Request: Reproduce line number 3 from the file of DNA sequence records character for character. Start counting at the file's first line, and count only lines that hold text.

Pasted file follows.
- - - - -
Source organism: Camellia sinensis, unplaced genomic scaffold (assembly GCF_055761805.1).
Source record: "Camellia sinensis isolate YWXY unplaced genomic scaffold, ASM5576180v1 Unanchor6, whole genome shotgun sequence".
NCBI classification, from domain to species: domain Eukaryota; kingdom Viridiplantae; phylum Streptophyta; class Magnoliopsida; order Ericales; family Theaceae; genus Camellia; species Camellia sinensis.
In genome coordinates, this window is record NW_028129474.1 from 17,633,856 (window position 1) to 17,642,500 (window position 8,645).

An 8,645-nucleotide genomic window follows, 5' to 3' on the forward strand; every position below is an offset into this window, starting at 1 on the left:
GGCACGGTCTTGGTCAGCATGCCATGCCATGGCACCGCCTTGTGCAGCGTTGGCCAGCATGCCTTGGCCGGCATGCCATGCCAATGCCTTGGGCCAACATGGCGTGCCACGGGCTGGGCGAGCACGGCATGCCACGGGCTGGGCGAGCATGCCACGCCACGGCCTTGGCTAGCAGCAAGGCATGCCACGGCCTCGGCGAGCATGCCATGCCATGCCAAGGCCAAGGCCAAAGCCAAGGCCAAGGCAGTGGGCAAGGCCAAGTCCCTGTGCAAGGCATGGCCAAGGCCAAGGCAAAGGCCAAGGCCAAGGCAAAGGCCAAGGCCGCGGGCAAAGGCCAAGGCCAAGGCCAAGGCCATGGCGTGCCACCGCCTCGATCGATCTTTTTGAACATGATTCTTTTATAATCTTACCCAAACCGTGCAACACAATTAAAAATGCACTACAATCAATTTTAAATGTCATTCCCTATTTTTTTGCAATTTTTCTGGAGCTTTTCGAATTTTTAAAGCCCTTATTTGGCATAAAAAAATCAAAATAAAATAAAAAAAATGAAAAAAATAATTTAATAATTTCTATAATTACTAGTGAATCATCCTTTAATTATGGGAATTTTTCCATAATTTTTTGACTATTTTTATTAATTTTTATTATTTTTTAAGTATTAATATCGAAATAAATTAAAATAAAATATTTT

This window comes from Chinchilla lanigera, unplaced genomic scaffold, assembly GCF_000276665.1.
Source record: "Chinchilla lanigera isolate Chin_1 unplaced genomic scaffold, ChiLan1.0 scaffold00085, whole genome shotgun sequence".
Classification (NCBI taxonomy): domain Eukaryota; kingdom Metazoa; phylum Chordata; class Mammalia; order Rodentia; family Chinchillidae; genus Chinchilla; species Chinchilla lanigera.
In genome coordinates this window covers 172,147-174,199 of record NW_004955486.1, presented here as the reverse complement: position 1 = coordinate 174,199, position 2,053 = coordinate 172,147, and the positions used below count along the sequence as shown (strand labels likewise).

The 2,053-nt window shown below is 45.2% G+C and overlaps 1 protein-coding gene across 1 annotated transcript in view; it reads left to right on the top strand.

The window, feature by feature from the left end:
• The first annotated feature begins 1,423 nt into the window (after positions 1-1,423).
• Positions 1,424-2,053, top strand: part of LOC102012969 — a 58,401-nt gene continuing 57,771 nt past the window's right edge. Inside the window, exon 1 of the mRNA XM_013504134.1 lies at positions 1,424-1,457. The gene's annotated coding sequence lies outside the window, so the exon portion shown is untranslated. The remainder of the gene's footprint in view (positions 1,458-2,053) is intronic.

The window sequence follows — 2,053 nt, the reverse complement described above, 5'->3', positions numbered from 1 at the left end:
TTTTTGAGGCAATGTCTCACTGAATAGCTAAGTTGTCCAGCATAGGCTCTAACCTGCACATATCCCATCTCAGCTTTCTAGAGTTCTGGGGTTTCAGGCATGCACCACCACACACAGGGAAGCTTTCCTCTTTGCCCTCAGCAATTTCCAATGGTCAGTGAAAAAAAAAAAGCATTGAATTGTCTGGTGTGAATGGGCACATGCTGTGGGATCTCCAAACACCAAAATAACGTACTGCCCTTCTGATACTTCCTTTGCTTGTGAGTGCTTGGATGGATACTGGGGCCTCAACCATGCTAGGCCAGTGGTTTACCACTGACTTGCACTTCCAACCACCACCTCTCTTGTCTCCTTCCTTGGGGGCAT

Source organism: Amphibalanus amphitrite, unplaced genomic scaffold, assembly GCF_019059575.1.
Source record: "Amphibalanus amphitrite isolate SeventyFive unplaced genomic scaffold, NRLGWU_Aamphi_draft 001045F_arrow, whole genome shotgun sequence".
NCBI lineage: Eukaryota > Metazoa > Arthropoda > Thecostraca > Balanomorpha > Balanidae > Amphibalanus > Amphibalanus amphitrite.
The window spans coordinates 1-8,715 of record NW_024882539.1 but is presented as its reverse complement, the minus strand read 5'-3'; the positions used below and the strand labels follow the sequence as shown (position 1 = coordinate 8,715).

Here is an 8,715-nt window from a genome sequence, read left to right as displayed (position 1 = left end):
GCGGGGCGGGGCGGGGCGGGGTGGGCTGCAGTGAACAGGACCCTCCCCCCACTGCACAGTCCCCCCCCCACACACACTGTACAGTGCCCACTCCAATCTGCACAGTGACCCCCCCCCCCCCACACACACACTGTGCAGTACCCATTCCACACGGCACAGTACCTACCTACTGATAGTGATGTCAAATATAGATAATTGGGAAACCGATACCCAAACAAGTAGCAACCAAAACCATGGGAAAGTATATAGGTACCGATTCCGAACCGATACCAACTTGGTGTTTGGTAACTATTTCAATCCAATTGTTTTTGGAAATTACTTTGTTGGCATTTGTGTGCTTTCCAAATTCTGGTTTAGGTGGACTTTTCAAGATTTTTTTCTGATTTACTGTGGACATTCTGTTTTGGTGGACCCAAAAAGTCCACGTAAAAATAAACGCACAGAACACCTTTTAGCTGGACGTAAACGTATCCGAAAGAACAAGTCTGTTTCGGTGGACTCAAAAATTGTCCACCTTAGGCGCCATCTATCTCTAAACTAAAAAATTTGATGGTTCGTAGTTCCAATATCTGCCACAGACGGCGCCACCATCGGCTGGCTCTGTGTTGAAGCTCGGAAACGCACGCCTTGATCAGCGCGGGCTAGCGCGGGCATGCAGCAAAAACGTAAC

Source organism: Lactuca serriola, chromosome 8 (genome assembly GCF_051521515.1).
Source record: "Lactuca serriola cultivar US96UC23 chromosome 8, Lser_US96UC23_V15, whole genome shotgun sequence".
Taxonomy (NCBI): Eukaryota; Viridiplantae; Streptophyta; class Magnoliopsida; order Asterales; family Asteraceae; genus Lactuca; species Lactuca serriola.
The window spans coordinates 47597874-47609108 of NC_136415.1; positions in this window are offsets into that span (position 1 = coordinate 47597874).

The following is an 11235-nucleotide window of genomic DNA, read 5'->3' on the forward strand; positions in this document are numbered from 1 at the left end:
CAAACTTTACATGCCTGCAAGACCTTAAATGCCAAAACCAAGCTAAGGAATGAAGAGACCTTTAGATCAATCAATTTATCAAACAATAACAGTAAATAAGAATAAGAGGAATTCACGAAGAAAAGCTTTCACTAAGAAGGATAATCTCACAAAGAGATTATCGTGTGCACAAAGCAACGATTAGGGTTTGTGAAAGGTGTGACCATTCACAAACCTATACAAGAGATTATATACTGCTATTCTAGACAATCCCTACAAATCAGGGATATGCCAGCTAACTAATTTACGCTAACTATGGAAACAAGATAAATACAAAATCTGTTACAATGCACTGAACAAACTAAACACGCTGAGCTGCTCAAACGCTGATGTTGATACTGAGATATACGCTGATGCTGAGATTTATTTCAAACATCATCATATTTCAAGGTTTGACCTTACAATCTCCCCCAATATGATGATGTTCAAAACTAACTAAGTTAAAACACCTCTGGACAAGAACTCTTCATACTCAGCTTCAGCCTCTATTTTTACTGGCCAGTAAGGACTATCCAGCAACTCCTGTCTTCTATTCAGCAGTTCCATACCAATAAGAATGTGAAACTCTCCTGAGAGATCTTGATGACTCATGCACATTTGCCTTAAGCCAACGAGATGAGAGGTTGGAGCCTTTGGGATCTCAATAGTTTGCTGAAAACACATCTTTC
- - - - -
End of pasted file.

NCBI classification, from domain to species: domain Eukaryota; kingdom Viridiplantae; phylum Streptophyta; class Magnoliopsida; order Ericales; family Theaceae; genus Camellia; species Camellia sinensis.